While too many glasses of red wine are likely to inhibit elderly peoples' balance, new research has found a molecule found in red wine could hold the key to reducing falls.
It appears resveratrol, found in the skin of red wine grapes, could help improve mobility and prevent life-threatening falls in older people.
The findings, which were presented to the National Meeting and Exposition of the American Chemical Society, could lead to the development of natural products to help keep older citizens safe.
Falls are the leading cause of injury-related hospitalisation for elderly Australians.
There were more than 78,000 cases in the over-65s between 2008 and 2009.
Resveratrol is available as a dietary supplement and is also found in blueberries and nuts. Previous research has suggested it could help lower cholesterol and reduce the risk of heart disease and cancers.
In the latest research, mice were fed a diet containing resveratrol for eight weeks. They were measured on their ability to navigate a steel mesh balance beam.
In the beginning, the elderly mice had difficulty, but after four weeks they made fewer missteps and had similar balance to the younger mice.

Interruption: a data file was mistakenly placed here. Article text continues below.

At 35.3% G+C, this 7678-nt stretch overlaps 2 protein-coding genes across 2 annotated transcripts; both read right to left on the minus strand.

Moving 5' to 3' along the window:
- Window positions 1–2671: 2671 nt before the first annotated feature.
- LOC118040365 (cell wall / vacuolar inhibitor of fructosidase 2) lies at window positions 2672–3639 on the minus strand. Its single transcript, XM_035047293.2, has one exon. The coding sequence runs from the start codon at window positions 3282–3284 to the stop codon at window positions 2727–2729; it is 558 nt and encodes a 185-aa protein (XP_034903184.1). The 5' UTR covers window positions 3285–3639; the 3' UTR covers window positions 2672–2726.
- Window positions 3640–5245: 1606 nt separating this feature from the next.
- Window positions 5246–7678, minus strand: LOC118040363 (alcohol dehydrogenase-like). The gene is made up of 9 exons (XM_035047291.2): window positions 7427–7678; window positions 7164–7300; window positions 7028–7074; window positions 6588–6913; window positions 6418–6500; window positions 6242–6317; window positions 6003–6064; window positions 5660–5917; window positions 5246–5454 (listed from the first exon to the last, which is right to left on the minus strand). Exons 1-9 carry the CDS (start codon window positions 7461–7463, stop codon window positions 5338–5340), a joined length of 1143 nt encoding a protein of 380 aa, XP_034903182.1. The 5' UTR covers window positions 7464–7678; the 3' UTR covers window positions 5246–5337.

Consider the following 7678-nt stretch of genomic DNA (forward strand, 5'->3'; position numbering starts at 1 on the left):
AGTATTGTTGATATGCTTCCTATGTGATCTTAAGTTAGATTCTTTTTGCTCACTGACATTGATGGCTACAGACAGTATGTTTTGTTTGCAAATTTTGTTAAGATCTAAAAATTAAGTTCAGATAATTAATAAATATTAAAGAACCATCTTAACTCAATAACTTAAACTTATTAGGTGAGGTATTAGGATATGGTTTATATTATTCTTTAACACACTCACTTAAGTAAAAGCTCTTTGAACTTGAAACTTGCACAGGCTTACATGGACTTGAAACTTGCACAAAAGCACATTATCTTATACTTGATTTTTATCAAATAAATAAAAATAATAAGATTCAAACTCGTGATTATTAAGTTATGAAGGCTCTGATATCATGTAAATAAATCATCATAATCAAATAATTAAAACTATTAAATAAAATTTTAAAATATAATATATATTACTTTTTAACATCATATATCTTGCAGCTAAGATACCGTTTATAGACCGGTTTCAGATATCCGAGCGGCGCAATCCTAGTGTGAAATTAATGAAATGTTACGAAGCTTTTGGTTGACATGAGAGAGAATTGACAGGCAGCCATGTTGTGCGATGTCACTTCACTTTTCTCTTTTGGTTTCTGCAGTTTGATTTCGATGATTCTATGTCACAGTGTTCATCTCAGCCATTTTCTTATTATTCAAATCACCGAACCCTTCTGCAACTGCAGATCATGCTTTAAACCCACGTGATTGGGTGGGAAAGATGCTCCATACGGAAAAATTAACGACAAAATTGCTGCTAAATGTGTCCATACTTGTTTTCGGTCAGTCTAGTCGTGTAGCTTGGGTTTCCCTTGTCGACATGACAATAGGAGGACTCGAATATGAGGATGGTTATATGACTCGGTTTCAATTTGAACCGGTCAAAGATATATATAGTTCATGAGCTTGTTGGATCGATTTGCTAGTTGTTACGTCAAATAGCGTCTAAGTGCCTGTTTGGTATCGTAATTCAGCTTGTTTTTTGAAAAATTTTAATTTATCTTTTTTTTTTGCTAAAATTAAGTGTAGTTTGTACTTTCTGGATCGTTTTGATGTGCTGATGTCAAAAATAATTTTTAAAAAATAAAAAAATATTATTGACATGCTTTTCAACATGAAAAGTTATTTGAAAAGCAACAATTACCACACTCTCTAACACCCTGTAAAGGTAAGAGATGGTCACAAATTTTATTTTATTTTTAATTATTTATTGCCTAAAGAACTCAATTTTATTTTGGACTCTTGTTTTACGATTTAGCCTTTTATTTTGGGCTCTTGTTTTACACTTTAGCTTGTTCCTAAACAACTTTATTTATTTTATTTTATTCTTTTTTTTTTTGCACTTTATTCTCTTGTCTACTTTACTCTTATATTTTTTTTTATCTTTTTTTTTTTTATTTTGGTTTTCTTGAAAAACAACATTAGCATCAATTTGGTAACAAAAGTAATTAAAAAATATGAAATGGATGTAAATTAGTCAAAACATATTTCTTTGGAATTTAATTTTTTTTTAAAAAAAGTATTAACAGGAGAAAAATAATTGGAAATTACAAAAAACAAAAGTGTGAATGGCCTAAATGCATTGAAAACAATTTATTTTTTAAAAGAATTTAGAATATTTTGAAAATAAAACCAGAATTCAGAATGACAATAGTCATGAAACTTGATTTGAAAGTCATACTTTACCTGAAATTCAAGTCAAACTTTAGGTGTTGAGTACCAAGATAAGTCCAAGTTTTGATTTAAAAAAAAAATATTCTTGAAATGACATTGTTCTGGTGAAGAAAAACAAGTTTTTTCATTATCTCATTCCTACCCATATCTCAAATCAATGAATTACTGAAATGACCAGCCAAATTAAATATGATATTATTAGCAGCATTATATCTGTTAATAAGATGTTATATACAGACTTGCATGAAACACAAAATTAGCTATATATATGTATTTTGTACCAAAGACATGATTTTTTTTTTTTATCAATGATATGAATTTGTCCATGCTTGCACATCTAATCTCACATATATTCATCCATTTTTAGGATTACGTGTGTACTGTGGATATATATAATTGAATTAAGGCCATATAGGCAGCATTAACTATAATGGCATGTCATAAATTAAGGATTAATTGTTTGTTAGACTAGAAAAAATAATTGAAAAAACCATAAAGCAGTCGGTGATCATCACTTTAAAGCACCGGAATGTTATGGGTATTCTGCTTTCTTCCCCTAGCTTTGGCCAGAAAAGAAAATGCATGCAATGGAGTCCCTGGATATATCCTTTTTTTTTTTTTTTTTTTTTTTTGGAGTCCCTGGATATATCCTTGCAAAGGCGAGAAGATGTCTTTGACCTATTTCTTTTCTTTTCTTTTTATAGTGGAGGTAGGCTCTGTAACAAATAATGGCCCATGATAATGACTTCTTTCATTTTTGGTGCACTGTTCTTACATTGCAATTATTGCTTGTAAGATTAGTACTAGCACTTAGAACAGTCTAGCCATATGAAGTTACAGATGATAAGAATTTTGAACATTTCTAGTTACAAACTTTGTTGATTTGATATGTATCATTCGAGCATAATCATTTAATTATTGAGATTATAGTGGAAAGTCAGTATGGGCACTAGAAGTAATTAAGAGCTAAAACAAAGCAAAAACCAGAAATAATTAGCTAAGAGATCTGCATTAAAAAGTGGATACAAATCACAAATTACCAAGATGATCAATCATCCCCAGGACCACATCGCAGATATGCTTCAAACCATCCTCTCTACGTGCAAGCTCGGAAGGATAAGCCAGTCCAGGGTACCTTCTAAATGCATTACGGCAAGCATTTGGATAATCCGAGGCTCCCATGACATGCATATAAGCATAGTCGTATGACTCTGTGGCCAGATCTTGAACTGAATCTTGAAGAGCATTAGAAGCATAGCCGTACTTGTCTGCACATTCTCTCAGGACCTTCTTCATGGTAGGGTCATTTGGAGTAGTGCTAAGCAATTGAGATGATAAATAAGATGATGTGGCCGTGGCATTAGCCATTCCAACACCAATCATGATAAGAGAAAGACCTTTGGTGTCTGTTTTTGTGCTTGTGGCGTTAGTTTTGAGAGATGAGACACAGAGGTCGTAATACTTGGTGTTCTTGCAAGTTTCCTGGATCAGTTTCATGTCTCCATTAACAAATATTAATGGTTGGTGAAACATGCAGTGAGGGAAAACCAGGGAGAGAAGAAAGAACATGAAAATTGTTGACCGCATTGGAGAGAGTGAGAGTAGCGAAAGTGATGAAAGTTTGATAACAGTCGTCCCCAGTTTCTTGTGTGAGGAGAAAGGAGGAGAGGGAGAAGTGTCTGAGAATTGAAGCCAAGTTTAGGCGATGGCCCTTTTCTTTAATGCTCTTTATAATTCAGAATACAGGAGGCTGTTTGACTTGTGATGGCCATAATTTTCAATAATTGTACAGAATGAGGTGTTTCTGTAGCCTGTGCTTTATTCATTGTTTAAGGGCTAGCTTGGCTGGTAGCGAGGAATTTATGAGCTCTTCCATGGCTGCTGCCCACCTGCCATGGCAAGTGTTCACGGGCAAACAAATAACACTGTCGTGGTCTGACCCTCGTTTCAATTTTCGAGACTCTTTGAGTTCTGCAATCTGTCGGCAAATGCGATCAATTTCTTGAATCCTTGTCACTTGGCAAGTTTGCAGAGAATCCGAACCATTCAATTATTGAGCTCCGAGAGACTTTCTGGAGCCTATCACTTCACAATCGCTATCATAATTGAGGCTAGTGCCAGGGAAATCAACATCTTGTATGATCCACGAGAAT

Dr Jane Cavanaugh from Duquesne University in Pittsburgh US, who led the study, said it appears resveratrol undoes free radical damage and helps cells survive.
"Our study suggests that a natural compound like resveratrol, which can be obtained either through dietary supplementation or diet itself, could actually decrease some of the motor deficiencies that are seen in our ageing population," Cavanaugh said in a media release.
"And that would therefore increase an ageing person's quality of life and decrease their risk of hospitalisation due to slips and falls."
Cavanaugh said the research is interesting because there are currently no treatments to help balance in healthy older adults.
But simply increasing red wine intake is likely to do more damage than good — Cavanaugh estimates a 68kg person would need about 700 glasses of wine each day because resveratrol is poorly absorbed by the body.
Cavanaugh's next step is to research a similar man-made product that can be more readily absorbed by the body.